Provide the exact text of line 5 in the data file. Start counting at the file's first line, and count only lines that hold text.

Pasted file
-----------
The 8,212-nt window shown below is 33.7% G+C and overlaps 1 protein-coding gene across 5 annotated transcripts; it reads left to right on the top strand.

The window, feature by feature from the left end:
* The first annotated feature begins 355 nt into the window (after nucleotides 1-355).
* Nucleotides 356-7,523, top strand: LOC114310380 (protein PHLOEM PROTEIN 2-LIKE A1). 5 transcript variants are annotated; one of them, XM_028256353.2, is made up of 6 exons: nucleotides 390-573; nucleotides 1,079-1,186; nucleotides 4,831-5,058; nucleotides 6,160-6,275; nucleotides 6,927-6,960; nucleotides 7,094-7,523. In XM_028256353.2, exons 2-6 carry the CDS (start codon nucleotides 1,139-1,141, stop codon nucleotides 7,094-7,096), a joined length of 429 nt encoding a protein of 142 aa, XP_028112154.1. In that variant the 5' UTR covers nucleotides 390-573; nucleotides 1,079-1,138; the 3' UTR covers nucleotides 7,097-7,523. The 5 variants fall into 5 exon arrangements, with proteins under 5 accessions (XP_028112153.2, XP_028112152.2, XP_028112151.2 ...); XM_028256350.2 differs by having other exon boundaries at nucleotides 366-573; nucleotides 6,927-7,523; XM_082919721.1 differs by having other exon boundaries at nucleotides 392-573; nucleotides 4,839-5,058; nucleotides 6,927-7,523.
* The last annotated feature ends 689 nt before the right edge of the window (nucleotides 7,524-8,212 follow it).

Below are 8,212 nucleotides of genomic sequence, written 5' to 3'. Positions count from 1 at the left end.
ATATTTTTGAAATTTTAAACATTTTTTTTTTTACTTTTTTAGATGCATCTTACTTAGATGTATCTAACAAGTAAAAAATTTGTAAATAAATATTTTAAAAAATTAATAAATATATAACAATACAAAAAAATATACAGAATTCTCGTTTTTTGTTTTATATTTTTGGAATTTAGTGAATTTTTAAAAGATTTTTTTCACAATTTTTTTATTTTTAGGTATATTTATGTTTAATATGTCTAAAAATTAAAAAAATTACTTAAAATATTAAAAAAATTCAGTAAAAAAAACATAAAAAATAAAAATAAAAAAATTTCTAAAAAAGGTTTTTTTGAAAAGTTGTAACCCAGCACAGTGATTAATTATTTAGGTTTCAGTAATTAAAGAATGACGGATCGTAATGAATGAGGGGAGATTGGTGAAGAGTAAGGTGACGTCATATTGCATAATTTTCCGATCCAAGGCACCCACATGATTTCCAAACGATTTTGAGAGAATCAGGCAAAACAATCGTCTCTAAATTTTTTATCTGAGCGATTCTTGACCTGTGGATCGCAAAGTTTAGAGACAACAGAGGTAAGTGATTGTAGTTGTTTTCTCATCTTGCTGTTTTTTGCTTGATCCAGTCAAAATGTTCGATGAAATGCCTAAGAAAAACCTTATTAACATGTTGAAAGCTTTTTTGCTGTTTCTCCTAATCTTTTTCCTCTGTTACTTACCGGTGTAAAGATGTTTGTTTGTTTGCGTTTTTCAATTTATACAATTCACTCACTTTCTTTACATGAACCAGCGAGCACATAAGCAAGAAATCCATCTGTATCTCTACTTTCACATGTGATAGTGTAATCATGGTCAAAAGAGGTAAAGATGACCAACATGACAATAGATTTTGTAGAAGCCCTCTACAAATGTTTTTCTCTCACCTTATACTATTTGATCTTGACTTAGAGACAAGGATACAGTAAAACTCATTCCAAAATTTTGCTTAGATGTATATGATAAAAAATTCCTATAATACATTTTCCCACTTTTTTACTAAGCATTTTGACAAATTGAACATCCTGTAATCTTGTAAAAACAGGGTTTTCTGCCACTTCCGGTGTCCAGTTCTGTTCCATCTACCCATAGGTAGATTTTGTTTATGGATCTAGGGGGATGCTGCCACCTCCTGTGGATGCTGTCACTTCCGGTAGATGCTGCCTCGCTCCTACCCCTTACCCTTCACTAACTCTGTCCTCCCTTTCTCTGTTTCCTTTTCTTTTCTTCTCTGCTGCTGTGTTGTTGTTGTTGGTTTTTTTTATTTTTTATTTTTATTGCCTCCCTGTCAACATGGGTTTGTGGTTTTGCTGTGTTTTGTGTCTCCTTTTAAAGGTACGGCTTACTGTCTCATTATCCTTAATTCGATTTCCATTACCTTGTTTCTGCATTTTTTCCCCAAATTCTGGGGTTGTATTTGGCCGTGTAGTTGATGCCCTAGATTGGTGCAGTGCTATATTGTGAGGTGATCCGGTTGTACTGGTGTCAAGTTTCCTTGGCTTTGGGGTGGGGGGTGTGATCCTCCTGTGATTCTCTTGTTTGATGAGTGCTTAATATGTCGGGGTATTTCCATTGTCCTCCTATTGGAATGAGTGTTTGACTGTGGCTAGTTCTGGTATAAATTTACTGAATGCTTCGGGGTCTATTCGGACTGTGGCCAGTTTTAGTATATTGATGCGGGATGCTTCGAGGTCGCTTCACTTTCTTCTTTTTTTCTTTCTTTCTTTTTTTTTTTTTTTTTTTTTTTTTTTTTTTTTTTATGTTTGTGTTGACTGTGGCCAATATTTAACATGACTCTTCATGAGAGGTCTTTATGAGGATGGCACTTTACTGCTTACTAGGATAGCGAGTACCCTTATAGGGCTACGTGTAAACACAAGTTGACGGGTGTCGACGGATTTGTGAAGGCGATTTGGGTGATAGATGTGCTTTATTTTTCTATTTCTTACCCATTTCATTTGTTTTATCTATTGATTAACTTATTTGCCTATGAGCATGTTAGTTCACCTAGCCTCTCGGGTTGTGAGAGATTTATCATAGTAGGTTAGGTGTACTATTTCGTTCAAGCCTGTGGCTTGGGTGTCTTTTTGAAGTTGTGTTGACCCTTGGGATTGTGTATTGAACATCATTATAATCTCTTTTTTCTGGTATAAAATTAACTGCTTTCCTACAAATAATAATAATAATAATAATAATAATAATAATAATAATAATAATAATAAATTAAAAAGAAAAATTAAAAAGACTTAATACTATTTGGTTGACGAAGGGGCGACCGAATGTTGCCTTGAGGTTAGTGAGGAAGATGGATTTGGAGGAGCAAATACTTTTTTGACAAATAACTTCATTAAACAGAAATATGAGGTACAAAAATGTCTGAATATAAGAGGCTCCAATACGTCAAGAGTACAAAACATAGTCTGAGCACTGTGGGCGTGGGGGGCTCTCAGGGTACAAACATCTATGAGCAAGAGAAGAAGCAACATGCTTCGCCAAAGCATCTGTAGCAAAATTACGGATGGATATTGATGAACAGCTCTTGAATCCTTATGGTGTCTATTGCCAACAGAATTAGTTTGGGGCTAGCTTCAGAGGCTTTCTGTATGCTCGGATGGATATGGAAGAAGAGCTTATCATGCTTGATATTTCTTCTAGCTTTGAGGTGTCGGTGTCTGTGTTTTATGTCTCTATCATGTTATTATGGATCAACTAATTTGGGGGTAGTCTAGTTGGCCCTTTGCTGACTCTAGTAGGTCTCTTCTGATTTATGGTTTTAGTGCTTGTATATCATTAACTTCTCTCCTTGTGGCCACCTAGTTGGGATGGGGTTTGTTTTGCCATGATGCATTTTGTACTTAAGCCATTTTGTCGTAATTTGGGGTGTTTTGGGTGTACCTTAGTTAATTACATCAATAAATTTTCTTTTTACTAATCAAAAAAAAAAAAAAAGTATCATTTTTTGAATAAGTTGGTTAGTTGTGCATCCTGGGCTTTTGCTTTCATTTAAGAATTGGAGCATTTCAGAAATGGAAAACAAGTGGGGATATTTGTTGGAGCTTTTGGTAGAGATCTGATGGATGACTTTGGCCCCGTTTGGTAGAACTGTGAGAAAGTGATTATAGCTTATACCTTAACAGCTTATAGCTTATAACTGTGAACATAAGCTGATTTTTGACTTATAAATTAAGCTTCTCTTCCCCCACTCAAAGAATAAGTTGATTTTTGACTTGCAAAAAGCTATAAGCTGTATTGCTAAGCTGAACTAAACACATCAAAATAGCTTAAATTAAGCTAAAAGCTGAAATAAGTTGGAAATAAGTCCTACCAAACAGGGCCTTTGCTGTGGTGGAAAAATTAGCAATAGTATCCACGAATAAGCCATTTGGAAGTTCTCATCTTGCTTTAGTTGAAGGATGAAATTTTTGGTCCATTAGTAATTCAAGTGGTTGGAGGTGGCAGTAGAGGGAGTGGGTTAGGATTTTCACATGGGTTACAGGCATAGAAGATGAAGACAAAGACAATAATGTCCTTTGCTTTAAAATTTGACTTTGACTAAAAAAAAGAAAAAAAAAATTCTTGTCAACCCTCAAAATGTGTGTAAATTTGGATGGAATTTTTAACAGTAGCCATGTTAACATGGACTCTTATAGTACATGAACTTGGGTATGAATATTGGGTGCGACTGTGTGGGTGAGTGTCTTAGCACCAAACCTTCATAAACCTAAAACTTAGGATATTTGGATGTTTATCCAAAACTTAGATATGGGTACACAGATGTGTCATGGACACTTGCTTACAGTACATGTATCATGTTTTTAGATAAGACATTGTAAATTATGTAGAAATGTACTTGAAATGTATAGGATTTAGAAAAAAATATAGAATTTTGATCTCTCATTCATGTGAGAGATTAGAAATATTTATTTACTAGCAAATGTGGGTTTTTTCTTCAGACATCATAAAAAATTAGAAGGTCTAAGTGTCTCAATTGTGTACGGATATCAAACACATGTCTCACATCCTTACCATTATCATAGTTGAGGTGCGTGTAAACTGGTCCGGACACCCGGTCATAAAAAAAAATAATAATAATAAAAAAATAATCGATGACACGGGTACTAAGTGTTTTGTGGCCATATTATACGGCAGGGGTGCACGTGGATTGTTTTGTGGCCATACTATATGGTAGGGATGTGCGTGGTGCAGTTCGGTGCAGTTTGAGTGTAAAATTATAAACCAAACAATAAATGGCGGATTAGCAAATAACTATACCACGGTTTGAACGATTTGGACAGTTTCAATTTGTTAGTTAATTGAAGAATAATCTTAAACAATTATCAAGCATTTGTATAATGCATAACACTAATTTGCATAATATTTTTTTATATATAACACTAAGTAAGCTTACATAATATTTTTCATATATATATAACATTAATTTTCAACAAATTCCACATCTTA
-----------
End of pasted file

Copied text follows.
* The last annotated feature ends 689 nt before the right edge of the window (nucleotides 7,524-8,212 follow it).